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Should the cholla and rabbitbrush stay or go?

 
T Phillips
Posts: 34
Location: Colorado Springs, CO zone 5A / Canon City, CO zone 5B
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At our Canon City, CO homestead, we have about 8 sloping, usable acres, and it is marginal. The remaining 29 acres are rock outcroppings, rocky hillsides and overgrown almost wetland. So, zone 5 stuff.

Within that 8 usable acres are a whole lot of cholla and rubber rabbitbrush. I was told this is typical of overgrazed western areas. (After 3 years of no horses grazing, we have seen quite a rebound in the grasses, which was very surprising.) I can't decide how much, if any, of these plants to remove for swaling and food forest establishment.

I know that some animals can use rabbitbrush as a winter browse, but we have very few deer pass through, as we are next to a huge BLM tract near Cactus Mountain where they seem to prefer to hang out. We do have a small rabbit population that seems to use the rabbitbrush as a corridor of cover to move across the land. I don't want to deprive them of needed cover, but I'd really like to have the space for planting. And I am having trouble finding any information on the value of cholla (ours is tree or chainlink or a some cross thereof) to animals.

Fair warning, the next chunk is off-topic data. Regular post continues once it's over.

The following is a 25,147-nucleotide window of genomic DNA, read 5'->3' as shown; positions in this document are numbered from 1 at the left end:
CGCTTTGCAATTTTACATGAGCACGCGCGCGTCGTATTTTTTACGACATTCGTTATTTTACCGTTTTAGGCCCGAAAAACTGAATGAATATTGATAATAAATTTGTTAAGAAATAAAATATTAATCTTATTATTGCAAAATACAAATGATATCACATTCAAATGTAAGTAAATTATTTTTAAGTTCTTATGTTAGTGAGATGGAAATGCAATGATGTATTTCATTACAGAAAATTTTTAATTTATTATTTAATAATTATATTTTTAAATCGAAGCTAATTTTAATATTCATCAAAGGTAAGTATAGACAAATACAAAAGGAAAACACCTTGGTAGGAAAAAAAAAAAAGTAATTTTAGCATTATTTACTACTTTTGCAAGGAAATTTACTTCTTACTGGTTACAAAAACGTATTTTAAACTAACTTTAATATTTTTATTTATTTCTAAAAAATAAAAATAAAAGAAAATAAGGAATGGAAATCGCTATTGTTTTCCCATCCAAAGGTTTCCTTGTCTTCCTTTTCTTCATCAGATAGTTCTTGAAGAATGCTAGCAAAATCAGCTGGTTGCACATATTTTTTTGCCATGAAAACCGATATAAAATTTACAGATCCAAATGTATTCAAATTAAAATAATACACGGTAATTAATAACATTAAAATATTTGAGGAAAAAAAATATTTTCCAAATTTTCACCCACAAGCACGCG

The cholla is painful for us and our dogs to get stuck with - it almost seems to leap out at us - and if it doesn't really serve anyone, I'd like to see it gone. The rabbitbrush is extremely dense and covers a lot of ground. All the local people advocate eradication of both on private lands, but they're not permaculture minded. It's all about grazing for them. Please chime in if you can shed some light on this for me. Thanks-
 
John Elliott
pollinator
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While cholla may provide a home for some wildlife, the negatives that you mention put it in the category "Not fit for co-habitation with humans" -- kind of like poison ivy. I would say go ahead and pull it and dispose of it. When it dries out, it would probably make great biochar.

You're not the first ones to be under the impression that it jumps. When I was young, I knew it as "jumping cactus" before I ever learned the name cholla. As far as I'm concerned, it belongs on the other side of a fence that it can't jump over.
 
T Phillips
Posts: 34
Location: Colorado Springs, CO zone 5A / Canon City, CO zone 5B
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Thanks for your input, John. I tend to suffer from the "everything green is sacred" state of mind, even when it is not practical.
 
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